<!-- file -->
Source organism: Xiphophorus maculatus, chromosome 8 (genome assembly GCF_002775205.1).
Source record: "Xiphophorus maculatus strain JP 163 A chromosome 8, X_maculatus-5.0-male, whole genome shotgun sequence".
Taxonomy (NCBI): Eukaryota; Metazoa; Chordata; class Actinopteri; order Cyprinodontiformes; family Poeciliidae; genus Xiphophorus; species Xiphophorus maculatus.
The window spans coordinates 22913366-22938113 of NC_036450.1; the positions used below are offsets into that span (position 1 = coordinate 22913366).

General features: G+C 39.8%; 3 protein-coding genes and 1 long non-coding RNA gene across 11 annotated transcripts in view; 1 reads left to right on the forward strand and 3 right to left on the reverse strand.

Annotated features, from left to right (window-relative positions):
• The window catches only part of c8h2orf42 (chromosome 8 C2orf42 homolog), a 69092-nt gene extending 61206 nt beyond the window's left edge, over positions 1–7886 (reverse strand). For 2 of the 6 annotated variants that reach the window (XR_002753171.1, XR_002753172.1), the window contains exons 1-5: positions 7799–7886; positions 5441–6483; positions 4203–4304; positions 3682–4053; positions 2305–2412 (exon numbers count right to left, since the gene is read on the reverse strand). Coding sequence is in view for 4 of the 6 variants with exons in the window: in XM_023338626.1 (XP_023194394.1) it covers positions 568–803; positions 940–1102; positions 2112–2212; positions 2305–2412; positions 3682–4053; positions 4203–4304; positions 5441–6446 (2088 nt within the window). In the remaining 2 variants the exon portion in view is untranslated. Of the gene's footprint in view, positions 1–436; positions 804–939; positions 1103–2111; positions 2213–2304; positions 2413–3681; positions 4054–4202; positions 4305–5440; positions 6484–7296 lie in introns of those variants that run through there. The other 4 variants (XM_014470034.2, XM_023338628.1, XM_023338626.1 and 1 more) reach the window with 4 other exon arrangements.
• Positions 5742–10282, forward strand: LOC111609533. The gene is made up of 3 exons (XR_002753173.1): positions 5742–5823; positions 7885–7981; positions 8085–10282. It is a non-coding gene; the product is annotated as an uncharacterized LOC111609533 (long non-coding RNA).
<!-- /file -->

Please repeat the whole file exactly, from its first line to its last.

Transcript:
Source organism: Xiphophorus maculatus, chromosome 8 (genome assembly GCF_002775205.1).
Source record: "Xiphophorus maculatus strain JP 163 A chromosome 8, X_maculatus-5.0-male, whole genome shotgun sequence".
Taxonomy (NCBI): Eukaryota; Metazoa; Chordata; class Actinopteri; order Cyprinodontiformes; family Poeciliidae; genus Xiphophorus; species Xiphophorus maculatus.
The window spans coordinates 22913366-22938113 of NC_036450.1; the positions used below are offsets into that span (position 1 = coordinate 22913366).

General features: G+C 39.8%; 3 protein-coding genes and 1 long non-coding RNA gene across 11 annotated transcripts in view; 1 reads left to right on the forward strand and 3 right to left on the reverse strand.

Annotated features, from left to right (window-relative positions):
• The window catches only part of c8h2orf42 (chromosome 8 C2orf42 homolog), a 69092-nt gene extending 61206 nt beyond the window's left edge, over positions 1–7886 (reverse strand). For 2 of the 6 annotated variants that reach the window (XR_002753171.1, XR_002753172.1), the window contains exons 1-5: positions 7799–7886; positions 5441–6483; positions 4203–4304; positions 3682–4053; positions 2305–2412 (exon numbers count right to left, since the gene is read on the reverse strand). Coding sequence is in view for 4 of the 6 variants with exons in the window: in XM_023338626.1 (XP_023194394.1) it covers positions 568–803; positions 940–1102; positions 2112–2212; positions 2305–2412; positions 3682–4053; positions 4203–4304; positions 5441–6446 (2088 nt within the window). In the remaining 2 variants the exon portion in view is untranslated. Of the gene's footprint in view, positions 1–436; positions 804–939; positions 1103–2111; positions 2213–2304; positions 2413–3681; positions 4054–4202; positions 4305–5440; positions 6484–7296 lie in introns of those variants that run through there. The other 4 variants (XM_014470034.2, XM_023338628.1, XM_023338626.1 and 1 more) reach the window with 4 other exon arrangements.
• Positions 5742–10282, forward strand: LOC111609533. The gene is made up of 3 exons (XR_002753173.1): positions 5742–5823; positions 7885–7981; positions 8085–10282. It is a non-coding gene; the product is annotated as an uncharacterized LOC111609533 (long non-coding RNA).